z2 = np.matmul(a2, W[1])
    s = np.exp(z2)
    total = np.sum(s, axis=1).reshape(-1,1)
    sigma = s/total
    
    ### Step 2:
    
    # layer 2->layer 3 weights' derivative
    # delta2 is \partial L/partial z2, of shape (N,K)
    y_one_hot_vec = (y[:,np.newaxis] == np.arange(K))
    delta2 = (sigma - y_one_hot_vec)
    grad_W1 = np.matmul(a2.T, delta2)
    
    # layer 1->layer 2 weights' derivative
    # delta1 is \partial a2/partial z1
    # layer 2 activation's (weak) derivative is 1*(z1>0)
    delta1 = np.matmul(delta2, W[1].T)*(z1>0)
    grad_W0 = np.matmul(X.T, delta1)
    
    # Student project: extra layer of derivative
    
    # no derivative for layer 1
    
    # the alpha part is the derivative for the regularization
    # regularization = 0.5*alpha*(np.sum(W[1]**2) + np.sum(W[0]**2))
    
    
    dW = [grad_W0/N + alpha*W[0], grad_W1/N + alpha*W[1]]
    db = [np.mean(delta1, axis=0)]
    # dW[0] is W[0]'s derivative, and dW[1] is W[1]'s derivative; similar for db
    return dW, db

Hyper-parameters and network initialization

eta = 5e-1
alpha = 1e-6 # regularization
gamma = 0.99 # RMSprop
eps = 1e-3 # RMSprop
num_iter = 2000 # number of iterations of gradient descent
n_H = 256 # number of neurons in the hidden layer
n = X_train.shape[1] # number of pixels in an image
K = 10
# initialization
np.random.seed(1127)
W = [1e-1*np.random.randn(n, n_H), 1e-1*np.random.randn(n_H, K)]
b = [np.random.randn(n_H)]

Gradient Descent: training of the network

In the training, we use a GD-variant of the RMSprop: for ww which stands for the parameter vector in our model

Choose  w0 ,  η ,  γ ,  ϵ , and let  g−1=1  

For  k=0,1,2,⋯,M 

      gk=γgk−1+(1−γ)|∂wL(wk)|2 

      wk+1=wk−ηgk+ϵ−−−−−√∂wL(wk)

Remark:

The training takes a while since we use the gradient descent for all samples.

%%time
gW0 = gW1 = gb0 = 1

for i in range(num_iter):
    dW, db = backprop(W,b,X_train,y_train,alpha)
    
    gW0 = gamma*gW0 + (1-gamma)*np.sum(dW[0]**2)
    etaW0 = eta/np.sqrt(gW0 + eps)
    W[0] -= etaW0 * dW[0]
    
    gW1 = gamma*gW1 + (1-gamma)*np.sum(dW[1]**2)
    etaW1 = eta/np.sqrt(gW1 + eps)
    W[1] -= etaW1 * dW[1]
    
    gb0 = gamma*gb0 + (1-gamma)*np.sum(db[0]**2)
    etab0 = eta/np.sqrt(gb0 + eps)
    b[0] -= etab0 * db[0]
    
    if i % 500 == 0:
        # sanity check 1
        y_pred = h(X_train,W,b)
        print("Cross-entropy loss after", i+1, "iterations is {:.8}".format(
              loss(y_pred,y_train)))
        print("Training accuracy after", i+1, "iterations is {:.4%}".format( 
              np.mean(np.argmax(y_pred, axis=1)== y_train)))
        
        # sanity check 2
        print("gW0={:.4f} gW1={:.4f} gb0={:.4f}\netaW0={:.4f} etaW1={:.4f} etab0={:.4f}"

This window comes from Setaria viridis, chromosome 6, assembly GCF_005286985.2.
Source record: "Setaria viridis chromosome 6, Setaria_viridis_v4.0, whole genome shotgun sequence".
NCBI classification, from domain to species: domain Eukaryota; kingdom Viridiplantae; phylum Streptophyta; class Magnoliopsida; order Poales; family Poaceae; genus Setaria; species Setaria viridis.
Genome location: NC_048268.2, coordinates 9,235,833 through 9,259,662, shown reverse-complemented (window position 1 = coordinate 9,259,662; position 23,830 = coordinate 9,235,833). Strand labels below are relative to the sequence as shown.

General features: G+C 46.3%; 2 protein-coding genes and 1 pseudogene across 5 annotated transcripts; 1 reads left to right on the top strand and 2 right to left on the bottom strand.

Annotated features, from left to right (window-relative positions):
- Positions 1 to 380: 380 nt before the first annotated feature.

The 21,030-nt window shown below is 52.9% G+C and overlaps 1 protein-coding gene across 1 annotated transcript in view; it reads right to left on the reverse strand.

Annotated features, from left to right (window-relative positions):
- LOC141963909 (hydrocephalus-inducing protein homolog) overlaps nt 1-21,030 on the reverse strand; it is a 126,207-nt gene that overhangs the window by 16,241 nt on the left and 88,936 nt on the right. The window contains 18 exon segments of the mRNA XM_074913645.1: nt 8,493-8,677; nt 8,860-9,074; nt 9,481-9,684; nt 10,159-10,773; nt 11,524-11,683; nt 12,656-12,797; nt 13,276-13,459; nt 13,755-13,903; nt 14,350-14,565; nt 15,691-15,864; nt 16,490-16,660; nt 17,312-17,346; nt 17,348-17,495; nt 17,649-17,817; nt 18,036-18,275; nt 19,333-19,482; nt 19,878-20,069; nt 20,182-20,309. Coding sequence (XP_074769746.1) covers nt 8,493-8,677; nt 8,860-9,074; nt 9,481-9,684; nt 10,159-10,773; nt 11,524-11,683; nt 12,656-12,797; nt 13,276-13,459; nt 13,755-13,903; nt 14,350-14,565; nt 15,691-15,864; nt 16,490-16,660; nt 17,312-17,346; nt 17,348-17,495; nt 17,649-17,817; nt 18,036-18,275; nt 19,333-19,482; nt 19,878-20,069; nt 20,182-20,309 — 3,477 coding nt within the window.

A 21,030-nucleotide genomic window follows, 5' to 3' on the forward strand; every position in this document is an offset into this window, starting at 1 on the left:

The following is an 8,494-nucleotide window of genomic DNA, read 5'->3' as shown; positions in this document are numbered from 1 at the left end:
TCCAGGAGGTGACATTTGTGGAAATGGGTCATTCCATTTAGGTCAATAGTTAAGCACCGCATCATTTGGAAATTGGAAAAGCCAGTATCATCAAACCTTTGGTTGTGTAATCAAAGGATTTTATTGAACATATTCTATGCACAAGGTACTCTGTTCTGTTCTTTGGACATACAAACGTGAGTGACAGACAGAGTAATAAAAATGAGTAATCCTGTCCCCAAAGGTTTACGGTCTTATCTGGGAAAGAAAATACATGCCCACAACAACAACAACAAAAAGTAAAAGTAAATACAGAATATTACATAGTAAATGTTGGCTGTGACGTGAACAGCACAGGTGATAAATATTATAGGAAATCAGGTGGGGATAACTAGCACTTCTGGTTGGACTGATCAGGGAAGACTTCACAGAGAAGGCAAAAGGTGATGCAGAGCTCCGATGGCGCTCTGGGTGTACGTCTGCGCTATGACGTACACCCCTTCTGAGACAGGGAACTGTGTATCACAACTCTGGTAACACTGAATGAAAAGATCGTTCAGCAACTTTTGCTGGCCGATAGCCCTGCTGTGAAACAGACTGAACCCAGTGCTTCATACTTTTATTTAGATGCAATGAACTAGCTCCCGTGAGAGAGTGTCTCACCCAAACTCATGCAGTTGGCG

.format(gW0, gW1, gb0, etaW0, etaW1, etab0))
        
        # sanity check 3
        print("|dW0|={:.5f} |dW1|={:.5f} |db0|={:.5f}"
             .format(np.linalg.norm(dW[0]), np.linalg.norm(dW[1]), np.linalg.norm(db[0])), "\n")
        
        # reset RMSprop
        gW0 = gW1 = gb0 = 1

y_pred_final = h(X_train,W,b)
print("Final cross-entropy loss is {:.8}".format(loss(y_pred_final,y_train)))
print("Final training accuracy is {:.4%}".format(np.mean(np.argmax(y_pred_final, axis=1)== y_train)))
Cross-entropy loss after 1 iterations is 7.3264114
Training accuracy after 1 iterations is 37.3524%
gW0=1.0715 gW1=1.2174 gb0=0.9919
etaW0=0.4828 etaW1=0.4530 etab0=0.5018
|dW0|=2.85527 |dW1|=4.76880 |db0|=0.43260 

Cross-entropy loss after 501 iterations is 0.077221224
Training accuracy after 501 iterations is 97.8333%
gW0=0.1288 gW1=0.0487 gb0=0.0095
etaW0=1.3878 etaW1=2.2437 etab0=4.8738
|dW0|=0.01327 |dW1|=0.00698 |db0|=0.00108 

Cross-entropy loss after 1001 iterations is 0.053528417
Training accuracy after 1001 iterations is 98.5405%
gW0=0.1640 gW1=0.0330 gb0=0.0101
etaW0=1.2308 etaW1=2.7135 etab0=4.7466
|dW0|=0.01254 |dW1|=0.00551 |db0|=0.00110 

Cross-entropy loss after 1501 iterations is 0.025509637
Training accuracy after 1501 iterations is 99.4524%
gW0=0.0595 gW1=0.0156 gb0=0.0078
etaW0=2.0321 etaW1=3.8786 etab0=5.3213
|dW0|=0.01524 |dW1|=0.00678 |db0|=0.00237 

Final cross-entropy loss is 0.027968823
Final training accuracy is 99.3476%
CPU times: user 1h 43min 11s, sys: 33min 39s, total: 2h 16min 50s
Wall time: 35min 24s

Predictions for testing data

The prediction labels are generated by (∗)(∗).

# predictions
y_pred_test = np.argmax(h(X_test,W,b), axis=1)
# Generating submission using pandas for grading
submission = pd.DataFrame({'ImageId': range(1,len(X_test)+1) ,'Label': y_pred_test })
submission.to_csv("simplemnist_result.csv",index=False)

https://www.kaggle.com/scaomath/simple-mnist-numpy-from-scratch